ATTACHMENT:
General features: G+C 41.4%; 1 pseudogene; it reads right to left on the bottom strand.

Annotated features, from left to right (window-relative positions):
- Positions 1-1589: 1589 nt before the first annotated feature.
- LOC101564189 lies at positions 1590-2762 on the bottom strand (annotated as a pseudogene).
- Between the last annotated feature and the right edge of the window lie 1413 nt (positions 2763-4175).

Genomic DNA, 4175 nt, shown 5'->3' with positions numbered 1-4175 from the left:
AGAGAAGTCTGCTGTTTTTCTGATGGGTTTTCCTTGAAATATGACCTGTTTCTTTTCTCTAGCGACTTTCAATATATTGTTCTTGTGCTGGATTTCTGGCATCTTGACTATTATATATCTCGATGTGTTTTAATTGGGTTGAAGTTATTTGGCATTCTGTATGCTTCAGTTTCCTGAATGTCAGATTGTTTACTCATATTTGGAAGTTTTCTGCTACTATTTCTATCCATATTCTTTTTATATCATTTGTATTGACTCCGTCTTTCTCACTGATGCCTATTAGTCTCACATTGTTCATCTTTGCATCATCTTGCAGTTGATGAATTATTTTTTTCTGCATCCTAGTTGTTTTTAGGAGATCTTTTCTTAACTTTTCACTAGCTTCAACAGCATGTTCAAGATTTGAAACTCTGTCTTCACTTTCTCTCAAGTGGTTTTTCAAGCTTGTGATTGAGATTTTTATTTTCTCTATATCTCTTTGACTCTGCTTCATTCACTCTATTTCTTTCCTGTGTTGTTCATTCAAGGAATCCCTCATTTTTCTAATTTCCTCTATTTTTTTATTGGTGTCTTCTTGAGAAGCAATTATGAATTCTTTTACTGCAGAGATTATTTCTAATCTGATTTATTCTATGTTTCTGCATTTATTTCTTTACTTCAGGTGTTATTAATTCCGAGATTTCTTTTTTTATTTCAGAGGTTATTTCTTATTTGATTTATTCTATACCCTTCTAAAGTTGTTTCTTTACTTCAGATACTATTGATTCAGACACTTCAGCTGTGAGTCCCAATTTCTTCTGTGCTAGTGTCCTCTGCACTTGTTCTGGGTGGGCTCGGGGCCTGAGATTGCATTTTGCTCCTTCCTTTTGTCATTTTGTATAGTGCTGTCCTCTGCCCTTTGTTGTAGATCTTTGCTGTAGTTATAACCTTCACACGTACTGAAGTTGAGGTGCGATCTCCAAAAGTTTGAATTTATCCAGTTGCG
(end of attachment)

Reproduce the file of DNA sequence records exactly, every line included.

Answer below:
General features: G+C 41.4%; 1 pseudogene; it reads right to left on the bottom strand.

Annotated features, from left to right (window-relative positions):
- Positions 1-1589: 1589 nt before the first annotated feature.
- LOC101564189 lies at positions 1590-2762 on the bottom strand (annotated as a pseudogene).
- Between the last annotated feature and the right edge of the window lie 1413 nt (positions 2763-4175).

Genomic DNA, 4175 nt, shown 5'->3' with positions numbered 1-4175 from the left:
AGAGAAGTCTGCTGTTTTTCTGATGGGTTTTCCTTGAAATATGACCTGTTTCTTTTCTCTAGCGACTTTCAATATATTGTTCTTGTGCTGGATTTCTGGCATCTTGACTATTATATATCTCGATGTGTTTTAATTGGGTTGAAGTTATTTGGCATTCTGTATGCTTCAGTTTCCTGAATGTCAGATTGTTTACTCATATTTGGAAGTTTTCTGCTACTATTTCTATCCATATTCTTTTTATATCATTTGTATTGACTCCGTCTTTCTCACTGATGCCTATTAGTCTCACATTGTTCATCTTTGCATCATCTTGCAGTTGATGAATTATTTTTTTCTGCATCCTAGTTGTTTTTAGGAGATCTTTTCTTAACTTTTCACTAGCTTCAACAGCATGTTCAAGATTTGAAACTCTGTCTTCACTTTCTCTCAAGTGGTTTTTCAAGCTTGTGATTGAGATTTTTATTTTCTCTATATCTCTTTGACTCTGCTTCATTCACTCTATTTCTTTCCTGTGTTGTTCATTCAAGGAATCCCTCATTTTTCTAATTTCCTCTATTTTTTTATTGGTGTCTTCTTGAGAAGCAATTATGAATTCTTTTACTGCAGAGATTATTTCTAATCTGATTTATTCTATGTTTCTGCATTTATTTCTTTACTTCAGGTGTTATTAATTCCGAGATTTCTTTTTTTATTTCAGAGGTTATTTCTTATTTGATTTATTCTATACCCTTCTAAAGTTGTTTCTTTACTTCAGATACTATTGATTCAGACACTTCAGCTGTGAGTCCCAATTTCTTCTGTGCTAGTGTCCTCTGCACTTGTTCTGGGTGGGCTCGGGGCCTGAGATTGCATTTTGCTCCTTCCTTTTGTCATTTTGTATAGTGCTGTCCTCTGCCCTTTGTTGTAGATCTTTGCTGTAGTTATAACCTTCACACGTACTGAAGTTGAGGTGCGATCTCCAAAAGTTTGAATTTATCCAGTTGCG